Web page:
Classic TV Review: The Professionals

It was sad to read that Lewis Collins had died a few days ago (Nov 27) aged 67 following a five year battle with cancer. He was an underrated actor whose career was blighted by his being typecast as the tough guy, the character type that, ironically, made him a household name in the late ’70s. I’m talking, of course, about Bodie of CI5.

I wasn’t yet a teenager when The Professionals and its high octane opening titles exploded onto our TV screens late in 1977 and quickly became must-see action drama. I forget the time it aired – probably 8pm – but it was a show my parents allowed me to watch (bed straight after) and I just lapped up the fast-paced cocktail of car chases, gun fights and punch-ups. Of the three main characters, Bodie was my favourite – hard as nails and yet suave and well-dressed. I remember one Christmas getting an annual as well as a Corgi model of Bodie’s silver Ford Capri 3.0S complete with three tiny figures posing dramatically inside the box.

For those in the dark about the show, CI5 is a fictional law enforcement agency tasked with stopping all kinds of terrorism and threats to the UK. It is made up of highly capable individuals – the elite of the elite, if you will – and the man in charge is Cowley (Gordon Jackson). His two best men are Doyle (Martin Shaw) and Bodie (Lewis Collins). They are obedient to their superior but aren’t afraid of breaking the rules (as well as the law) if it brings results. Their partnership and friendship is symbiotic and with Cowley giving the orders, they are a great team. To complement the show’s action there are humorous moments between the leads and there is also detail in the police procedures although not as much as in many of today’s crime shows.

The show was created by Brian Clemens who was in part responsible for numerous classic TV shows of the ’60 and ’70s including The Avengers, The Persuaders!, The Protectors and The New Avengers. A total of 57 episodes over five seasons of The Professionals were aired between ’77 and ’83 however, the final episode of season one – Klansmen – was never transmitted on terrestrial TV in the UK because of its racial content.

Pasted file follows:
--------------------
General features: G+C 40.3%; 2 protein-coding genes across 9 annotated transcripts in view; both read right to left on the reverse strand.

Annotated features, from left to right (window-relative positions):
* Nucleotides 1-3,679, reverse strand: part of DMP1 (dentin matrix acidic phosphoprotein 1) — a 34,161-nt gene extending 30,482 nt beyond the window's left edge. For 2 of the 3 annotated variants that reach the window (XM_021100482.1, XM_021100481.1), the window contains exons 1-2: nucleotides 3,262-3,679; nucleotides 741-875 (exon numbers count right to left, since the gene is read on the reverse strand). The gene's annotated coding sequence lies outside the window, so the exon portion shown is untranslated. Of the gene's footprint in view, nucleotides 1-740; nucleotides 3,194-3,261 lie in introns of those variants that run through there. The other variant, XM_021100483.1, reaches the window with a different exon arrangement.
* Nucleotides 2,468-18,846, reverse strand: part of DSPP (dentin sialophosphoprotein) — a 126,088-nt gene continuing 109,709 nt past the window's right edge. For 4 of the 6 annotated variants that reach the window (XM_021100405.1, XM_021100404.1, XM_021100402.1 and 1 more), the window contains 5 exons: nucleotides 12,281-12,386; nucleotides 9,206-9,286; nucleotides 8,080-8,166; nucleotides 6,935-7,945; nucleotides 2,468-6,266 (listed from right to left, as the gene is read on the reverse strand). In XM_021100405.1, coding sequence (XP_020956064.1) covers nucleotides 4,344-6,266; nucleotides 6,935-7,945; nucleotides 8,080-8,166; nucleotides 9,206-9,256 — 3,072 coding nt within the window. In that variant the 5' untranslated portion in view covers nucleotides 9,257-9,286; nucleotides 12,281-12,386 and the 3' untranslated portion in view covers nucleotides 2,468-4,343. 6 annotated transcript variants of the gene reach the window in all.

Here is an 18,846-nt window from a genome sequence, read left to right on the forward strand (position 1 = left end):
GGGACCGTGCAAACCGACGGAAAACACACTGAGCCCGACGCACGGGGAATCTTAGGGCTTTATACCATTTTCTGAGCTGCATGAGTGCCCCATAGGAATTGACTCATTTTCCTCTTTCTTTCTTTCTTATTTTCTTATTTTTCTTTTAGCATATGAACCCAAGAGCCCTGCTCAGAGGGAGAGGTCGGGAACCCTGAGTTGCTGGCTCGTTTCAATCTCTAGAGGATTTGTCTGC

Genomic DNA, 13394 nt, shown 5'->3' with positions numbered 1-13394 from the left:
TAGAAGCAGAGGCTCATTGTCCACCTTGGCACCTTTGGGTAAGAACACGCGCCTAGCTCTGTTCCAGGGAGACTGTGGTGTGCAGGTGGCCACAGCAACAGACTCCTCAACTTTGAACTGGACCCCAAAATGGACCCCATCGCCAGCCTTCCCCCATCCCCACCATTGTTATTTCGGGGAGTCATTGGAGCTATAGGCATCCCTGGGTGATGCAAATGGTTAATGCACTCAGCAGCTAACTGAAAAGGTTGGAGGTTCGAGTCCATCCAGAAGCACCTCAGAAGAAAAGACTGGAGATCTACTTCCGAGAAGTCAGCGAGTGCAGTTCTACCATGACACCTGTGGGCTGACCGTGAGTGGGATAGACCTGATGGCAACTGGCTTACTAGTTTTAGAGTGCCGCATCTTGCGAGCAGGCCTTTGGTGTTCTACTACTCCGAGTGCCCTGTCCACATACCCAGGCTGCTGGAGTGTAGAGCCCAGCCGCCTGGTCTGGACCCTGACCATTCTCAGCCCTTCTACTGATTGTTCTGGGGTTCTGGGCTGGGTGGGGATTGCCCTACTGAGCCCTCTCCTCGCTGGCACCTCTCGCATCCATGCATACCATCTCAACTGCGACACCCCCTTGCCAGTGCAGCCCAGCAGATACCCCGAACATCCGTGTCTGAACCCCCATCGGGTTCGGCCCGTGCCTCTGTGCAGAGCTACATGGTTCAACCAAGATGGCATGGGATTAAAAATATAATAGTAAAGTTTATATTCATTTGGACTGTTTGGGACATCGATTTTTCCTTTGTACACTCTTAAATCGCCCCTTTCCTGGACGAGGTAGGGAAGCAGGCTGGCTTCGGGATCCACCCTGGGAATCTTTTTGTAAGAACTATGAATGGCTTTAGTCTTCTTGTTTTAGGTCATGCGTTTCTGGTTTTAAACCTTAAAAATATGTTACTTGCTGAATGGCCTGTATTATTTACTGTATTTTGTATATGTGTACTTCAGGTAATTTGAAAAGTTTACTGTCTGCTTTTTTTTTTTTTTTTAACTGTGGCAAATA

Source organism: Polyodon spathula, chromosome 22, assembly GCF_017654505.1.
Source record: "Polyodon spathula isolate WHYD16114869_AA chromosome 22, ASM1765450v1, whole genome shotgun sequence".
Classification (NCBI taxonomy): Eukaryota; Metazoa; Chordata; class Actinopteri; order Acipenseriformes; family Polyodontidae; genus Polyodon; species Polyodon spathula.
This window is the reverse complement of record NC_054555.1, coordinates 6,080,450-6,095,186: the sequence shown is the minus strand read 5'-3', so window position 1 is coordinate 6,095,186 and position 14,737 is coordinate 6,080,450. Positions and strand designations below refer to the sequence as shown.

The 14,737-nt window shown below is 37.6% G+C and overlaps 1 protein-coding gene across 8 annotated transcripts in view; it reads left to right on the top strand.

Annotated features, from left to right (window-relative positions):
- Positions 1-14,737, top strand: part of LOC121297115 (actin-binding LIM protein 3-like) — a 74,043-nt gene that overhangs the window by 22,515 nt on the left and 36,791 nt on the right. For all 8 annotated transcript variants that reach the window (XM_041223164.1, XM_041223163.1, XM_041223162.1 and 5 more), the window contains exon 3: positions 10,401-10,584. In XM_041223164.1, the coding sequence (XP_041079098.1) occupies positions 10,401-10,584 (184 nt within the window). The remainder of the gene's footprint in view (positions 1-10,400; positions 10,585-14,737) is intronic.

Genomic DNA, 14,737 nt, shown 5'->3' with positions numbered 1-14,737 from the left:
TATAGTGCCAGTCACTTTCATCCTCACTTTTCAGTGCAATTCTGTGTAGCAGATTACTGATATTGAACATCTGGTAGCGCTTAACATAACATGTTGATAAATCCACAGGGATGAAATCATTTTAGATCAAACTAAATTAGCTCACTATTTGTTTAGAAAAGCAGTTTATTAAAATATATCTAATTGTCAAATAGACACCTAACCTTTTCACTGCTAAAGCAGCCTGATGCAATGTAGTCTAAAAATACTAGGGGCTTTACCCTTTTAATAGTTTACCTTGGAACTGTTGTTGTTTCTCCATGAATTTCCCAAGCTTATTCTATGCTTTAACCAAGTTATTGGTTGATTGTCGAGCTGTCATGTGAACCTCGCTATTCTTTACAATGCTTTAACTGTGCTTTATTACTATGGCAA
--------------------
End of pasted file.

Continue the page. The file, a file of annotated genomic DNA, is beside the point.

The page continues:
I’ve caught an episode or two of the show over the years and yes, it filled me with a warm nostalgia but this morning, I happened upon an episode on ITV4 being shown as a tribute to Lewis Collins. This time, poignancy made me pay an even greater level of attention to the screen than normal. The episode was the fourth of season one – Killer with a Long Arm. It is about a Greek sniper who travels over from the continent with a mission to assassinate a Greek Royal at the Wimbledon Tennis Championships in order to make a political statement. The pacing of the story is excellent and the tension builds nicely all the way to the rooftop climax. The plot is believable (with the possible exception of the zoom on the sniper rifle scope) and the writing intelligent. There is mention of forensics and the overall, the action is minimal. I seem to remember some episodes being a lot more gung-ho but maybe these came later when the writers may have struggled for ideas. There are some humorous moments too between Bodie and Doyle and so to put it in a nutshell, it is a terrific episode of an exciting show.

Lewis Collins still commands my attention when he’s on screen. He has great presence and his natural manner, which can change from charming and friendly to threatening and brutal in a second, is totally captivating. His onscreen chemistry with Martin Shaw is great too, which probably helped make the show the success it was and one would assume they had an absolute blast while filming. The two actors had previously shared the screen playing villains in a 1977 episode of The New Avengers and creator Brian Clemens, who had already got Martin Shaw on board as Doyle, brought in Lewis Collins on the strength of this previous pairing. I haven’t watched it but apparently Collins’ character in that New Avengers episode (Obsession) signs off with the comment to Shaw’s character, “Maybe we should work together again. We’re a good team.”

Indeed they were. Lewis Collins may have passed away and I’m sure our hearts go out to the loved ones that survive him but the character for which we all recognise and love him, will live on for as long as humans watch TV.